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Gagosian Gallery Hong Kong

Exhibition Detail
Figures in a Landscape
7/F Pedder Building, 12 Pedder Street
Hong Kong
China


April 1st, 2011 - May 14th, 2011
Opening: 
April 1st, 2011 6:00 PM - 8:00 PM
 
Libertas, Richard PhillipsRichard Phillips, Libertas,
2010, Oil on linen, 102 x 79 1/4 inches (259.1 x 201.3cm)
© Courtesy of the artist & Gagosian Gallery Hong Kong
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Gagosian Gallery Hong Kong is pleased to present “Figures in a Landscape,” an exhibition of paintings and photographs by gallery artists including Cecily Brown, Roe Ethridge, Jeff Koons, Roy Lichtenstein, Richard Phillips, and Richard Prince.

Inspired by Roy Lichtenstein’s painting of 1985, “Figures in a Landscape” explores the classical artistic theme that remains of persistent interest to contemporary artists the world over. Here, three generations of artists, in works spanning more than twenty-five years, elaborate on the theme in paint on canvas, photography or a synthesis of the two, producing images that are highly diverse in approach, content, and effect.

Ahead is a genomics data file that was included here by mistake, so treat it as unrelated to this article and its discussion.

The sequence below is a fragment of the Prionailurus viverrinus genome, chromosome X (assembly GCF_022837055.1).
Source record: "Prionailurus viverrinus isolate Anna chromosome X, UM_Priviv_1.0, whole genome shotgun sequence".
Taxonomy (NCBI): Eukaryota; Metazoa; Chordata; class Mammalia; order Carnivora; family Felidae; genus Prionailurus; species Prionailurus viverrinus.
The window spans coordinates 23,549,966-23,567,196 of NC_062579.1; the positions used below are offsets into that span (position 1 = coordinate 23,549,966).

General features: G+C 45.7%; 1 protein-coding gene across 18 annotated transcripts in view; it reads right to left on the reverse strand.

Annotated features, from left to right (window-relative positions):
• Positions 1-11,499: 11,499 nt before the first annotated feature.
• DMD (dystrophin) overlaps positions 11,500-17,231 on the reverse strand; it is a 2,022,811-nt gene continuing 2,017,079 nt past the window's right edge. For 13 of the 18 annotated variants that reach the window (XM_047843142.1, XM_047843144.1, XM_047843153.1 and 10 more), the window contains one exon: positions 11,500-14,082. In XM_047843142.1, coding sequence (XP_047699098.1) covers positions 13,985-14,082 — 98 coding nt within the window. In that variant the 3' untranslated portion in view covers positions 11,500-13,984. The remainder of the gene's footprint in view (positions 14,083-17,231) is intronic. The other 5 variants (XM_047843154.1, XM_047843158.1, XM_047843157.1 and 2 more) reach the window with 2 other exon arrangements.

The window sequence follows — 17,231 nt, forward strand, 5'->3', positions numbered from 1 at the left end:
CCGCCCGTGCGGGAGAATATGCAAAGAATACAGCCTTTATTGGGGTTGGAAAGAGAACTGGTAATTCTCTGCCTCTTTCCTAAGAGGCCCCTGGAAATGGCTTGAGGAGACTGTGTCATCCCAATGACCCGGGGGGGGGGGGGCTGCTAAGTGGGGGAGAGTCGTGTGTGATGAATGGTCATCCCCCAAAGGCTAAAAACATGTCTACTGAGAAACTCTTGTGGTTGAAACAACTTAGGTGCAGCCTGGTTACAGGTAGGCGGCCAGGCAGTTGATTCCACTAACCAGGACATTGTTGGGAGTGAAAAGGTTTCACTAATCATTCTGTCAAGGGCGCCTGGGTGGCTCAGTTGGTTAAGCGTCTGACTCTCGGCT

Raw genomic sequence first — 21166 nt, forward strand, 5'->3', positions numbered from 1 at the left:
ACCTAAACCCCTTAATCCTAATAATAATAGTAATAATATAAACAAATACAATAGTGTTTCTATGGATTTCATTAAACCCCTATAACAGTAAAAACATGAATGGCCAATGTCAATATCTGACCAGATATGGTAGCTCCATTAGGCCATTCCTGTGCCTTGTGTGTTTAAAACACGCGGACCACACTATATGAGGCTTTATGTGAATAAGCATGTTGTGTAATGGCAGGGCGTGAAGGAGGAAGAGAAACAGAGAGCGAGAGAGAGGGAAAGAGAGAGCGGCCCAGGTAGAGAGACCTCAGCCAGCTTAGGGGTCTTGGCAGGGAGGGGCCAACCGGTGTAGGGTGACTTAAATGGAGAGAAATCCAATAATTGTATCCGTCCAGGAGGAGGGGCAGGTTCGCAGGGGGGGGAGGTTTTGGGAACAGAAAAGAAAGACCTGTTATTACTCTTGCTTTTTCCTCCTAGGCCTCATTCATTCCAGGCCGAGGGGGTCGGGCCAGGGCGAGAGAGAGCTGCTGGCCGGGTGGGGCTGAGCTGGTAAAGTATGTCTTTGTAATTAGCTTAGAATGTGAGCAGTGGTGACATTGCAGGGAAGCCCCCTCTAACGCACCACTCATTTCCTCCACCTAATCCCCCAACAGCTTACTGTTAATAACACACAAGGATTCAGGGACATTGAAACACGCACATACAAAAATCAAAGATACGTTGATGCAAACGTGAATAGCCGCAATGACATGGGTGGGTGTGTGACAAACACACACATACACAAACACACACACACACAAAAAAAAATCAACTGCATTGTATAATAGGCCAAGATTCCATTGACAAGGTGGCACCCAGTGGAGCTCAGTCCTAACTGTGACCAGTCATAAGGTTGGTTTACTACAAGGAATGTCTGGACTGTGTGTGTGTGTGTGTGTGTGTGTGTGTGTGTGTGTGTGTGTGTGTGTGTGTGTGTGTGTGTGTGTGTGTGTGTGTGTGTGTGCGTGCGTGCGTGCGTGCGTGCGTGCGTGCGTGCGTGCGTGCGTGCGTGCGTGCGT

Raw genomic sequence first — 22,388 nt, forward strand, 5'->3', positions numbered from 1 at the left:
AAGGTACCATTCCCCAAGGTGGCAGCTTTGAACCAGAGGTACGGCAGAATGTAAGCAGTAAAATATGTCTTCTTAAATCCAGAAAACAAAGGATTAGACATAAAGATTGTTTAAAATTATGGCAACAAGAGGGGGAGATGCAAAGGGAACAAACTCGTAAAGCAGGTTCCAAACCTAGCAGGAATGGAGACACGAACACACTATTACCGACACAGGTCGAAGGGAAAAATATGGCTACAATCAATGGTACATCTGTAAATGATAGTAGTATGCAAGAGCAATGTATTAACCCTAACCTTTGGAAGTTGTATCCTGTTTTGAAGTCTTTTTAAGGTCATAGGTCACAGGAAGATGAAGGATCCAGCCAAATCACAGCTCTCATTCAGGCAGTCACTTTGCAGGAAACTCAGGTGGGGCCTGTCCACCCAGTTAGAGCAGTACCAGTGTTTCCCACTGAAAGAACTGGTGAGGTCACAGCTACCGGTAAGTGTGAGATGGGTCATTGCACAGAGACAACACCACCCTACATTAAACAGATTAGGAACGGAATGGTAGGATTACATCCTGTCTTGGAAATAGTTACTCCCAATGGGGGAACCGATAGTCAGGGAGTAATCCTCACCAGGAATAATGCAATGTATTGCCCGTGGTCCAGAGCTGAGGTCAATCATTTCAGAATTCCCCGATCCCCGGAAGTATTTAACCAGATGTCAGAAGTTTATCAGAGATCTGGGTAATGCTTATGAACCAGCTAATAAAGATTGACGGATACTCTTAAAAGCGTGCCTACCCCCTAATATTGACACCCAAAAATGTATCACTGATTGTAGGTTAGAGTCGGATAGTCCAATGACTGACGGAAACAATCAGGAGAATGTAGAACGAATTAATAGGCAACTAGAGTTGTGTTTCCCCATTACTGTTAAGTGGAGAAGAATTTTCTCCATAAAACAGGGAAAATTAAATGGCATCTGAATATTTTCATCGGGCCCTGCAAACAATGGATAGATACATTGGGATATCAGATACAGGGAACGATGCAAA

The late Pop icon Roy Lichtenstein is represented by a modern homage to the landscape idylls of French Classicism, with its abstracted scene of nymphs dancing in a forest. In contrast to the sketchy yet meticulously rendered flatness of Lichtenstein’s composition, Cecily Brown’s Figures in a Landscape I (2001) is a sensuous mélange of fleshy oil paint that recalls the loose brushwork and jumbled forms of Abstract Expressionism. Jeff Koons’s Waterfall Dots (Tree Rocks) (2008), with its oscillating visual field and anatomical overdrawing, revisits Marcel Duchamp’s famous Étant donnés, where primordial landscape provides the backdrop for a mysterious naked female body.

In the 1980s, Richard Prince began “rephotographing” commercial photography, underscoring the pervasive influence of art history in the construction of advertising and popular visual media. Untitled (Cowboys) (1999), a sweeping mountain landscape with a rainbow cropped from an iconic Marlboro advertisement from the 1980s, is deeply indebted to the American Romantic landscape painting tradition as typified by the Hudson River School, while Roe Ethridge’s somber first-degree photographs provide a rather less heroic and more melancholy view of the contemporary American vernacular.

Directly opposed to Ethridge’s lowkey, gritty realism are the surreal and highly artificial composition by Richard Phillips, in which a figure emerges from the background as if from a black-box theatrical set or a lurid landscape backdrop.


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